Thursday, June 29, 2017

Booknotes: Days of Destruction

New Arrival:
Days of Destruction: Augustine Thomas Smythe and the Civil War Siege of Charleston edited by W. Eric Emerson and Karen Stokes (Univ of S Carolina Pr, 2017).

Charleston native Augustine Thomas Smythe had quite the varied Civil War military experience. He fought at the Battle of Secessionville [if you haven't already done so, do yourself a favor and read Patrick Brennan's excellent Secessionville: Assault On Charleston], served afloat on the C.S.S. Palmetto State, and was also posted to the Confederate Signal Corps. In performing his Signal Corps duties, he was perched high above the city inside the steeple of St. Michael’s Episcopal Church, where he was uniquely positioned to view the many land and naval actions fought around the city of Charleston and inside its contested harbor. His letters home describing these events and experiences have now been published in Days of Destruction: Augustine Thomas Smythe and the Civil War Siege of Charleston, edited by W. Eric Emerson and Karen Stokes.

From the description: "The Confederate Signal Corps played a vital role in the defense of Charleston and its environs, and Smythe’s letters, perhaps more than any other first-person account, detail the daily life and service experiences of signalmen in and around the city during the war." His correspondence home offers valuable insights into "the fierce attacks on Fort Sumter, the effects of the unrelenting shelling of the city by enemy guns at Morris Island, and the naval battles and operations in the harbor, including the actions of the Confederate torpedo boats and the H. L. Hunley submarine."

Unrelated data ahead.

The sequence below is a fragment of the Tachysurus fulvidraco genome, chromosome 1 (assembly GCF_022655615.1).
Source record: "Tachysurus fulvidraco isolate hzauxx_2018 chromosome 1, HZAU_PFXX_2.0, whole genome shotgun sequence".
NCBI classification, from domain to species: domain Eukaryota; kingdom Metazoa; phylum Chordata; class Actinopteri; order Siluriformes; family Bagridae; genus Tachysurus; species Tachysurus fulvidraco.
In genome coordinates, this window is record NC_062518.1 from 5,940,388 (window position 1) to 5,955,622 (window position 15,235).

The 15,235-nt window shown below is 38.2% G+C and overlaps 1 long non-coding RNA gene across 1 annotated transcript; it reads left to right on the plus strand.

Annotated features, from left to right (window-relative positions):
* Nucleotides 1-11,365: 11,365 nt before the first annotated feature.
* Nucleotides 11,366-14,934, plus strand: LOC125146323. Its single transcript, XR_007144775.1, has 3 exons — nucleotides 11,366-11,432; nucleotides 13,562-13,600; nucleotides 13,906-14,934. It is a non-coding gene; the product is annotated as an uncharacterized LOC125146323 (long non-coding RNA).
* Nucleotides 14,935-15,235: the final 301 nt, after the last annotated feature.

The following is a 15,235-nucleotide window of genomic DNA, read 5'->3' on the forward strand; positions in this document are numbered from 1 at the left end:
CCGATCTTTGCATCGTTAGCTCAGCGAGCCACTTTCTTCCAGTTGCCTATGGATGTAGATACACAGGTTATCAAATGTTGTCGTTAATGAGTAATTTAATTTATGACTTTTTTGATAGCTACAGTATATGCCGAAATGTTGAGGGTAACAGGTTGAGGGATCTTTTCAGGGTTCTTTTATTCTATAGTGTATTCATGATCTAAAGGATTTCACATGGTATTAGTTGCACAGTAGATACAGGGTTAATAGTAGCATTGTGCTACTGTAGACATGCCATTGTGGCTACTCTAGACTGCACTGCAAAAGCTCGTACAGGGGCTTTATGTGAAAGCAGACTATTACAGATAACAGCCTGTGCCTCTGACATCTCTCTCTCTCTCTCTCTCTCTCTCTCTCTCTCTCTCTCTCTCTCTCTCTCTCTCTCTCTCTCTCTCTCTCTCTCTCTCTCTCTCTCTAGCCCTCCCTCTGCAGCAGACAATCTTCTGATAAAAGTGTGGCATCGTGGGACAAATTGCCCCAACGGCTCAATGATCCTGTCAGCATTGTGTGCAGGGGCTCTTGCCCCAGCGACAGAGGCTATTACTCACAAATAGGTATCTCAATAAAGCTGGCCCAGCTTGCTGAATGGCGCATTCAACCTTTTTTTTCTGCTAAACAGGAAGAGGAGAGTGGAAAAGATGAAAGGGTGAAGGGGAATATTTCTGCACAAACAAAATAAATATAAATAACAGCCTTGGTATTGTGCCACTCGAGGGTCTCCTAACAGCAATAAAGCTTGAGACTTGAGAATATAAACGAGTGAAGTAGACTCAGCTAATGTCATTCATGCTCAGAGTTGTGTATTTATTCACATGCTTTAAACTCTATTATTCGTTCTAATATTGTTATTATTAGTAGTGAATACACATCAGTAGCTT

Like the Ripley bio referenced on the site earlier in the week, this book looks to be another highly distinctive contribution to the history of Civil War Charleston.

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